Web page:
Hadi Sirika, minister of aviation and aerospace, said the Request for Proposals phase of the Nigeria Airports Concession Programme, which came to a close on September 19, 2022, has seen the emergence of preferred and reserve bidders for three out of four airports and cargo terminals as approved for concession under the programme.

However, Lagos airport concession has been delayed because disgruntled parties had taken the case to court on the ground that the selected bidder breached the specific precept of the Request for Qualification.

One of the bidders, Sifax Group of Companies Limited, had filed a suit seeking disqualification of two preferred bidders.

Sifax Group had asked the Federal High Court in Lagos to disqualify two French firms, Tav Airports Holding Company and GMR Airport Limited.

Sifax stated that both firms, owned by the same company, Airport De Paris (ADP), submitted separate bids for MMIA and were shortlisted for the next phase of the concession – contrary to the rules.

Sifax, in its submission to the court, alleged that Tav Airports Holding Company breached the specific precept of the Request for Qualification, which states that no applicant is entitled to bid for any of the specific assets twice under any guise or form.

The plaintiff, therefore, sued the Attorney-General and Minister of Justice of Nigeria, the FGN and the Minister of Aviation, NAHCO Aviance Plc, the Infrastructure Concession Regulatory Commission (ICRC), Tav Airports Holding and GMR Airport, as the first to seventh defendants.

A source at Sifax said: “Lagos airport was concessioned last year to TAV/NAHCO/PROJECT PLANET LIMITED(PPL) Consortium but Sifax is challenging this in court. Sifax also bid for Lagos airport and they said they prefer Lagos airport to any other airport.

“In order to compensate Sifax, the minister gave them the national carrier as a consortium to the preferred bidder. Sifax said they never bid for the national carrier and so they are not showing any interest in the national carrier. Since the case on the concession of Lagos airport is still in court, the concession process is still being delayed.”

Also in a letter dated November 3, 2021, which was addressed to the Minister of Aviation, Femi Falana, a senior advocate of Nigeria, had insisted the minister to disqualify three firms, TAV Consortium, GMR Consortium and ADP for violating the requests for qualification process.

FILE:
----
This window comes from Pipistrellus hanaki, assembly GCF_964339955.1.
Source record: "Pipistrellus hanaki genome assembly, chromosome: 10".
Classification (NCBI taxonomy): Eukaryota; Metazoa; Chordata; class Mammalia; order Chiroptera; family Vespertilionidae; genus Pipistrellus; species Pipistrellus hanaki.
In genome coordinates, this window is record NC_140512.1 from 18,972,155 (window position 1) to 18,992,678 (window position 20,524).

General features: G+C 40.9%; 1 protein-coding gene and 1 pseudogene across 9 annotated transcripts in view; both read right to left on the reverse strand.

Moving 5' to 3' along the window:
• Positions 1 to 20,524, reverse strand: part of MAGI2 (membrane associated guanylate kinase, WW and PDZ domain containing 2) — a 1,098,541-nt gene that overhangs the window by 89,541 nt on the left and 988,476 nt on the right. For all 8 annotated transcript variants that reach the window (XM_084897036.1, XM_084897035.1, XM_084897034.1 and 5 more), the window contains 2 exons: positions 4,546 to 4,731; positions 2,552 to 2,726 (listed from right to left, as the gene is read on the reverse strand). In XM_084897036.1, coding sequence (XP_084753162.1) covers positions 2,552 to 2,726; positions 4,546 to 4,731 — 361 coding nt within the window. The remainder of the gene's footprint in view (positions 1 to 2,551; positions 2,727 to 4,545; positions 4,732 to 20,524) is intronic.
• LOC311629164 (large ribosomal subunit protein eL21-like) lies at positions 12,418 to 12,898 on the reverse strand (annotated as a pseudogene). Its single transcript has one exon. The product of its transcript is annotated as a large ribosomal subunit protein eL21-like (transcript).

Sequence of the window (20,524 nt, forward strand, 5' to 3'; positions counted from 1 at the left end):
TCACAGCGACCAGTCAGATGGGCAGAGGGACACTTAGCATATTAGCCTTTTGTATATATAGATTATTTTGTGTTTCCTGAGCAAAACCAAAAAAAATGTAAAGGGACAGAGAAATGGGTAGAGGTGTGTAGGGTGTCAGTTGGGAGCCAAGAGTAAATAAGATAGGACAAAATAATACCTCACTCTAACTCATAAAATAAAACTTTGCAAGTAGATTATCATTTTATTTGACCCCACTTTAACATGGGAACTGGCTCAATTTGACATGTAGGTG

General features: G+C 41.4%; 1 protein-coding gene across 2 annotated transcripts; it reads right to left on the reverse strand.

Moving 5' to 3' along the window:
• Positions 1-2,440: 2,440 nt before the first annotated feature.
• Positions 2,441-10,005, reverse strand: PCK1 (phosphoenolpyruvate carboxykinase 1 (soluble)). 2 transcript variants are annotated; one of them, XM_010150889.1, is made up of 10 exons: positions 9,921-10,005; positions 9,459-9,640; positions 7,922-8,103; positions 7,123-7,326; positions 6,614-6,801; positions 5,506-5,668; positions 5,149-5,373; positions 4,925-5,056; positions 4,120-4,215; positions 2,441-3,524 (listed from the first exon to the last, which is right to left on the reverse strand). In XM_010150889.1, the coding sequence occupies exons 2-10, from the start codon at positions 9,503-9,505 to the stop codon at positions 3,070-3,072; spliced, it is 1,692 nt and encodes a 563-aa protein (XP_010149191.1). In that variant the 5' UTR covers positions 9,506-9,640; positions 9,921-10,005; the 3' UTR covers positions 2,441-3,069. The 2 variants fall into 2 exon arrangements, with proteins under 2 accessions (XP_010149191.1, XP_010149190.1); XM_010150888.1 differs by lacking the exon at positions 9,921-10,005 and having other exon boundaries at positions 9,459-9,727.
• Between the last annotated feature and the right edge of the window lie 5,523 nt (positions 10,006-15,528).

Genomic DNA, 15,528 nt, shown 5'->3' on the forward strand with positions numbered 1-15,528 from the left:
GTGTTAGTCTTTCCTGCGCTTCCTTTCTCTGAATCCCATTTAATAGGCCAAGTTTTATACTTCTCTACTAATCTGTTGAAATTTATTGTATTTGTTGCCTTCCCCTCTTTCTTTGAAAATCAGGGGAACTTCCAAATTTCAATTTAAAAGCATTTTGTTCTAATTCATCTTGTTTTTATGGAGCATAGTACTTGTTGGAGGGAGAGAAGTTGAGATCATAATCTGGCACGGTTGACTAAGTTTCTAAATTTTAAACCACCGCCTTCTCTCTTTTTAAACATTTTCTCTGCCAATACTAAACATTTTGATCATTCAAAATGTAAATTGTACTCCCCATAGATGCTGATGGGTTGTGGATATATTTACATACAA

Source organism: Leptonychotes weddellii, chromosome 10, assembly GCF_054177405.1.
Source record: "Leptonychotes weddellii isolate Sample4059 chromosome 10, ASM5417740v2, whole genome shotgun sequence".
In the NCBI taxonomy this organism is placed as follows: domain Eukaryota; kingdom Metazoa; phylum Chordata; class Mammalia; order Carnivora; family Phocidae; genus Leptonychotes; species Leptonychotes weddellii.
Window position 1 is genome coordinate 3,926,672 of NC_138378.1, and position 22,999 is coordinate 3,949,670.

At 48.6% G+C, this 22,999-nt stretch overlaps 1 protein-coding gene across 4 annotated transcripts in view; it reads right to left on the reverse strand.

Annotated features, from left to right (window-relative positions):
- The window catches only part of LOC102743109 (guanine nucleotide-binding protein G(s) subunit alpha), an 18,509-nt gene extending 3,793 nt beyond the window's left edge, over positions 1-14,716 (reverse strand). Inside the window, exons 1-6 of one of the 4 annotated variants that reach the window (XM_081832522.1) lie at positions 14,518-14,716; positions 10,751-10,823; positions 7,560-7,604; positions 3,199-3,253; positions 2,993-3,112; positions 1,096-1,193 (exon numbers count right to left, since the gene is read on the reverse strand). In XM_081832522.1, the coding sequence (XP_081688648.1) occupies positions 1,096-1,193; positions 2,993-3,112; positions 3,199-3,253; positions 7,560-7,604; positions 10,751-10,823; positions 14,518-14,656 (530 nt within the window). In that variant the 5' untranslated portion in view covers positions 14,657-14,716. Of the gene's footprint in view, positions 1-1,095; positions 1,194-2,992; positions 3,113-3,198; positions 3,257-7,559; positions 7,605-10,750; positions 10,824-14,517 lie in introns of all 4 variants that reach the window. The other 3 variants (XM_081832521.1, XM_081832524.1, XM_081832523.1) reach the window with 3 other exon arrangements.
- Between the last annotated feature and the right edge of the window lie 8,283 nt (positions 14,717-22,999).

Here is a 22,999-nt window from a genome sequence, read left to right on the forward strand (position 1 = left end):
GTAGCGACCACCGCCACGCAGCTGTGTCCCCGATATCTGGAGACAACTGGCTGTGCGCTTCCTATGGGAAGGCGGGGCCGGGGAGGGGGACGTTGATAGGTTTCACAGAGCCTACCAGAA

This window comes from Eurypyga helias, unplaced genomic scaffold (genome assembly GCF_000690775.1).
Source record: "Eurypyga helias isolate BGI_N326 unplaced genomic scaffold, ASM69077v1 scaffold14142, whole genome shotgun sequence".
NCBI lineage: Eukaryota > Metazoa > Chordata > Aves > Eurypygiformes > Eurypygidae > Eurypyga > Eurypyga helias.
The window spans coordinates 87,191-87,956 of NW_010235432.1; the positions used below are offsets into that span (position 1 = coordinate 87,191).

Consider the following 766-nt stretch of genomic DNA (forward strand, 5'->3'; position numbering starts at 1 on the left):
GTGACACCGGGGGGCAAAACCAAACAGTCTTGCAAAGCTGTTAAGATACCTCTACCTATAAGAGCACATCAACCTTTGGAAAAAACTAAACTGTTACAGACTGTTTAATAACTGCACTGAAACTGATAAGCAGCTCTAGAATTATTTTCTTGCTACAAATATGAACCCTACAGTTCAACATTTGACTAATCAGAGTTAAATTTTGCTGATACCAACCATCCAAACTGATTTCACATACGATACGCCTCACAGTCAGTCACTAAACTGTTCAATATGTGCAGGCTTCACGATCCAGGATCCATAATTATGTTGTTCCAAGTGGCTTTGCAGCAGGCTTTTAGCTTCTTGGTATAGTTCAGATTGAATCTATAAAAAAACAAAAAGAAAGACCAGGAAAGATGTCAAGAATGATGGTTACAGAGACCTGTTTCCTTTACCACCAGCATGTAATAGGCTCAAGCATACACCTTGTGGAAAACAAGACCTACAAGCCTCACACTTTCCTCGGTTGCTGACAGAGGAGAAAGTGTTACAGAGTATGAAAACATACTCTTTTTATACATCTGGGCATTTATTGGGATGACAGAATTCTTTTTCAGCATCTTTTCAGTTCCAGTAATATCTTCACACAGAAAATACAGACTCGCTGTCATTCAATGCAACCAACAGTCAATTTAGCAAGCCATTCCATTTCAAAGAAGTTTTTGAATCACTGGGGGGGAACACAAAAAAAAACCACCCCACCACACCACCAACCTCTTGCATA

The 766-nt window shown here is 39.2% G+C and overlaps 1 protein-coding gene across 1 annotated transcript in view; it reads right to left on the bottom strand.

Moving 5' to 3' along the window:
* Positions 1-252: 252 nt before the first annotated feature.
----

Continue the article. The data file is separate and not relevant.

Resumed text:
Falana said two consortium owned by ADP Airport De Paris submitted expression of interest in a public notice, however pointed out that the first consortium led by TAV Airport Holding, ADP owns 49 per cent of its shares, while the second submission done by GMR Airports Limited, ADP also owns 46 percent of the company’s shares.

In a related development, aviation workers’ unions have continued to oppose the concession of the airports, especially Lagos airport.

The workers, under the aegis of National Union of Air Transport Employees (NUATE), Air Transport Services Senior Staff Association of Nigeria and the Association of Nigeria Aviation Professionals said details of the concession plan have shown it is only benefitting the minister and not Nigeria.

Ocheme Abah, secretary general of NUATE, said some of the loopholes found in the project include extending the scope of the concession to the surroundings of the terminals, up to FAAN housing estates without taking such into account in the assets valuation; arbitrary fixing of profit sharing ratio (60:40) in favour of the concessionaire; laying the ostrich in connection with existing concessions and plethora of live litigations over the airports to be concessioned; being dangerously silent on labour issues.

“While stating that the terminals require no further investments for the envisaged period of the concession, yet without any real basis determined, humongous investment budgets for intending concessionaires have been observed. There is also the issue of overlooking the wiser choice of going for management contract option instead of concession, considering that the airports in question are all brand new; overlooking the very serious implication of handing such important national security assets over to foreigners.

“Based on these and many more issues raised by us over the obnoxious OBC, the FAAN management set up a management/Unions Committee to scrutinise our objections. The committee, which consisted of representatives from the Ministry of Aviation, the ICRC, the management of FAAN and the unions failed to offer any pragmatic solution to the imbroglio. Not even the Transaction Adviser himself could explain the Outline BuisnessDay Case,” Abah said.